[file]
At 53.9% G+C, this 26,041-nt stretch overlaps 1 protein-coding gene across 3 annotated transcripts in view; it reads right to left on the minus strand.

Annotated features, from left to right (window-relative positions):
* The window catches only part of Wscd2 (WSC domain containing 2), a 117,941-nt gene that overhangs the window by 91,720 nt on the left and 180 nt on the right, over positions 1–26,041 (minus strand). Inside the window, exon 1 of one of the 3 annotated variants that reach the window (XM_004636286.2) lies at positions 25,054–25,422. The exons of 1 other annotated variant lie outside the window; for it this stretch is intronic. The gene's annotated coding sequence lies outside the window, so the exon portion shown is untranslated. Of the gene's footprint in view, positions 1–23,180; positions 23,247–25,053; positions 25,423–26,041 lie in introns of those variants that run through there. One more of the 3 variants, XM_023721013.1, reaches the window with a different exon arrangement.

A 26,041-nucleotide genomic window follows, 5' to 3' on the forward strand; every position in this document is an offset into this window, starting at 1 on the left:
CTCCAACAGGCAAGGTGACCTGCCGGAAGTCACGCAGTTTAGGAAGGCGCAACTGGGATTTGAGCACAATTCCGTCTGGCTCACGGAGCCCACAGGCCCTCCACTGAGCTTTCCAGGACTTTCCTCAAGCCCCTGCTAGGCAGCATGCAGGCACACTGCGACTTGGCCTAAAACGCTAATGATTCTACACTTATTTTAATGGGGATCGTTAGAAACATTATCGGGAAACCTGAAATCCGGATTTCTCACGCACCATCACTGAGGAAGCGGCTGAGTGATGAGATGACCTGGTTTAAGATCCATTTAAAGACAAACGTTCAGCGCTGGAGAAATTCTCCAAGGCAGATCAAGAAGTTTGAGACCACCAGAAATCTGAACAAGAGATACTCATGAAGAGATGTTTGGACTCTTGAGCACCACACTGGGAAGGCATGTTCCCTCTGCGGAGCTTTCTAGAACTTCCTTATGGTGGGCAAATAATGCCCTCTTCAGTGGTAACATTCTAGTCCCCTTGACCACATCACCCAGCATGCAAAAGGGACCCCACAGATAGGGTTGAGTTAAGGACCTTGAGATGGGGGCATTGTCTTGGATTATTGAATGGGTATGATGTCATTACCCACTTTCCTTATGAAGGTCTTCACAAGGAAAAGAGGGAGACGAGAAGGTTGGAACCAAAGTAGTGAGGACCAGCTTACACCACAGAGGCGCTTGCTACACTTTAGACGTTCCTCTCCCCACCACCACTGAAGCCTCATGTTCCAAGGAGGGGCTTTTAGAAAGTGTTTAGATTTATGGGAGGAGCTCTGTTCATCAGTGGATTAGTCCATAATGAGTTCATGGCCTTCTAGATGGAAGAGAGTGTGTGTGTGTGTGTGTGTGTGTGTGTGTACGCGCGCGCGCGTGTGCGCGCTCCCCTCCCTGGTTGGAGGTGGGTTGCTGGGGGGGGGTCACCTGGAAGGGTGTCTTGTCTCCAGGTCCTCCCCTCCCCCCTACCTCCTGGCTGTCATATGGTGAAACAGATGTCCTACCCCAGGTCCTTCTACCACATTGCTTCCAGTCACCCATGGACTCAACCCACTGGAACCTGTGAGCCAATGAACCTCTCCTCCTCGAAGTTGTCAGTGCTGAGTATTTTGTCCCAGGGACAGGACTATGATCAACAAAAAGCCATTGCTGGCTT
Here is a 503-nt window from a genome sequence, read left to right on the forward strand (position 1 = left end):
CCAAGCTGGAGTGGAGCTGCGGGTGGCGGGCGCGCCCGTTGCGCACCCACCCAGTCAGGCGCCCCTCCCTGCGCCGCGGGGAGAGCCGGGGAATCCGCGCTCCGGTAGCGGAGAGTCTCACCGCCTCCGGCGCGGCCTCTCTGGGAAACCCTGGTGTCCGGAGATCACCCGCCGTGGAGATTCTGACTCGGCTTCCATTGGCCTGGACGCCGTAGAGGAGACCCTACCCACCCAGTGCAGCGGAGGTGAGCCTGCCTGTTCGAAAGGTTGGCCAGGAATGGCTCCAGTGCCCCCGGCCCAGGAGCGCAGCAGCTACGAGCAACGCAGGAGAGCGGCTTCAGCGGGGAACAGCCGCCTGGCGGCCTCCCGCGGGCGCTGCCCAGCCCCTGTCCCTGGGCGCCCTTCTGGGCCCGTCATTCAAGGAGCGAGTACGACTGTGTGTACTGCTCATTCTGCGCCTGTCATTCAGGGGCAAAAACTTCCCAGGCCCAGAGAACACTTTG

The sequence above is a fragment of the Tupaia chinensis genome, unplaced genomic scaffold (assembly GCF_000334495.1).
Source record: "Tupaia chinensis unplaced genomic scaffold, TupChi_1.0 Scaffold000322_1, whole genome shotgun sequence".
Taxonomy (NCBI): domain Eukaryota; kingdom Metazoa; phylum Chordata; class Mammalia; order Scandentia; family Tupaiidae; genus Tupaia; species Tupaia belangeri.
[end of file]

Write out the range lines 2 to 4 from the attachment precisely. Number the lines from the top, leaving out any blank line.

Annotated features, from left to right (window-relative positions):
* The window catches only part of Wscd2 (WSC domain containing 2), a 117,941-nt gene that overhangs the window by 91,720 nt on the left and 180 nt on the right, over positions 1–26,041 (minus strand). Inside the window, exon 1 of one of the 3 annotated variants that reach the window (XM_004636286.2) lies at positions 25,054–25,422. The exons of 1 other annotated variant lie outside the window; for it this stretch is intronic. The gene's annotated coding sequence lies outside the window, so the exon portion shown is untranslated. Of the gene's footprint in view, positions 1–23,180; positions 23,247–25,053; positions 25,423–26,041 lie in introns of those variants that run through there. One more of the 3 variants, XM_023721013.1, reaches the window with a different exon arrangement.

A 26,041-nucleotide genomic window follows, 5' to 3' on the forward strand; every position in this document is an offset into this window, starting at 1 on the left: